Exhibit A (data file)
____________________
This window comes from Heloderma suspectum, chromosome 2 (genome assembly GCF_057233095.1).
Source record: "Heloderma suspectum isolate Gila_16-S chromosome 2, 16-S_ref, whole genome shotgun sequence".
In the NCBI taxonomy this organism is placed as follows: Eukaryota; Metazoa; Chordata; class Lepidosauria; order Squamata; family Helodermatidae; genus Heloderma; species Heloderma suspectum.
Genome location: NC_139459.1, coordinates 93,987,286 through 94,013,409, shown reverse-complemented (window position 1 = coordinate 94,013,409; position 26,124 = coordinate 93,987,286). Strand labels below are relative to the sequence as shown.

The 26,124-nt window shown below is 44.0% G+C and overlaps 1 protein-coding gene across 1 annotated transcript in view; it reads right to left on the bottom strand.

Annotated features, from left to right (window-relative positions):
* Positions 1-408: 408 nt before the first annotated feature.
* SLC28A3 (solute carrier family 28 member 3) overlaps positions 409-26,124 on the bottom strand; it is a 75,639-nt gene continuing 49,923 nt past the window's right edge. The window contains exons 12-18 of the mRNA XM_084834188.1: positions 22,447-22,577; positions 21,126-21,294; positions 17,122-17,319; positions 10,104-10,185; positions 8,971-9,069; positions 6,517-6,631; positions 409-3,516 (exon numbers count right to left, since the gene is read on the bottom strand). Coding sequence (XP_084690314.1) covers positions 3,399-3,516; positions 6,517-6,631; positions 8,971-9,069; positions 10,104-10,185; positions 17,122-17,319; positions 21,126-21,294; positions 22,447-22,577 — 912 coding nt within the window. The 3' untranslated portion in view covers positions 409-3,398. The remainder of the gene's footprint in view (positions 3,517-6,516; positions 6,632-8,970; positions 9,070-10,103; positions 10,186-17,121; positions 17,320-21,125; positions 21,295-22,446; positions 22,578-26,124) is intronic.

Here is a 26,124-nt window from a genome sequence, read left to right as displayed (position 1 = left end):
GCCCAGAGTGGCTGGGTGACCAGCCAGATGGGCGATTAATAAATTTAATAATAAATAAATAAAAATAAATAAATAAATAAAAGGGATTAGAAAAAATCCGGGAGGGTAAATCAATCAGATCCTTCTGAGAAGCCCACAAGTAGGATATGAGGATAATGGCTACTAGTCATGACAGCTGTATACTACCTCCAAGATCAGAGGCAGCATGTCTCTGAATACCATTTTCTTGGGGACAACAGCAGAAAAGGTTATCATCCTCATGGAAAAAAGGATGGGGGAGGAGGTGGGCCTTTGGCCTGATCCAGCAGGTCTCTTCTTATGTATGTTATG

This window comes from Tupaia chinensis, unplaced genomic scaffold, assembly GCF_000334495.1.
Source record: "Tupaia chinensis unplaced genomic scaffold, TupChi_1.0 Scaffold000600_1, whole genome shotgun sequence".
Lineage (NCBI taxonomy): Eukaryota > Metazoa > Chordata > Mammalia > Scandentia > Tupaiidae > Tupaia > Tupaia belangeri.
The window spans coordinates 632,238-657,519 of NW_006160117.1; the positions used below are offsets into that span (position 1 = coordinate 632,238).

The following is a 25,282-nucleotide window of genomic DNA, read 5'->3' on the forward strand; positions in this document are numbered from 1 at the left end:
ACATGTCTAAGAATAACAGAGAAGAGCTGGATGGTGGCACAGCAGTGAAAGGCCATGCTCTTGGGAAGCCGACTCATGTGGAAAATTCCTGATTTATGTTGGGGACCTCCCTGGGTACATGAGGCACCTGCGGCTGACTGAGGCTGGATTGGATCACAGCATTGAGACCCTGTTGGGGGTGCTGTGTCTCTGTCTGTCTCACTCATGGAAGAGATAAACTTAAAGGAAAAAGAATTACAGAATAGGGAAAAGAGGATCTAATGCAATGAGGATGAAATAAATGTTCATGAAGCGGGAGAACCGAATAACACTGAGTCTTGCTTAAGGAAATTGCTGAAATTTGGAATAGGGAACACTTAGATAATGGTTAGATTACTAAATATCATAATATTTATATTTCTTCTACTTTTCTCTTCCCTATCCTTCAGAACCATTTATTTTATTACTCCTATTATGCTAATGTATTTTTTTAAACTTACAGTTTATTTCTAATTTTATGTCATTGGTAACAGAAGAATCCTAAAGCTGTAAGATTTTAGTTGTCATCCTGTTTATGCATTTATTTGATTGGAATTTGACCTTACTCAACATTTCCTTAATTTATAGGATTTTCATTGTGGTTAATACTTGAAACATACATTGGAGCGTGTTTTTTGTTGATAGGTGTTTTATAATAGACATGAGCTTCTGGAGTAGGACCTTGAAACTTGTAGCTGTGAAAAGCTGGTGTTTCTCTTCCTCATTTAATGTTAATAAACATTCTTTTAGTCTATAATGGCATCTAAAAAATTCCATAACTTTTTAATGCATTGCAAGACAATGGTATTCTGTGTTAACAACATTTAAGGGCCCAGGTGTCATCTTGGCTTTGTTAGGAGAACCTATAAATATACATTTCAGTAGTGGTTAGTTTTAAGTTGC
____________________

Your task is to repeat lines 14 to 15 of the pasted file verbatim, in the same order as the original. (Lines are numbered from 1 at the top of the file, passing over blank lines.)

The window spans coordinates 632,238-657,519 of NW_006160117.1; the positions used below are offsets into that span (position 1 = coordinate 632,238).

The following is a 25,282-nucleotide window of genomic DNA, read 5'->3' on the forward strand; positions in this document are numbered from 1 at the left end: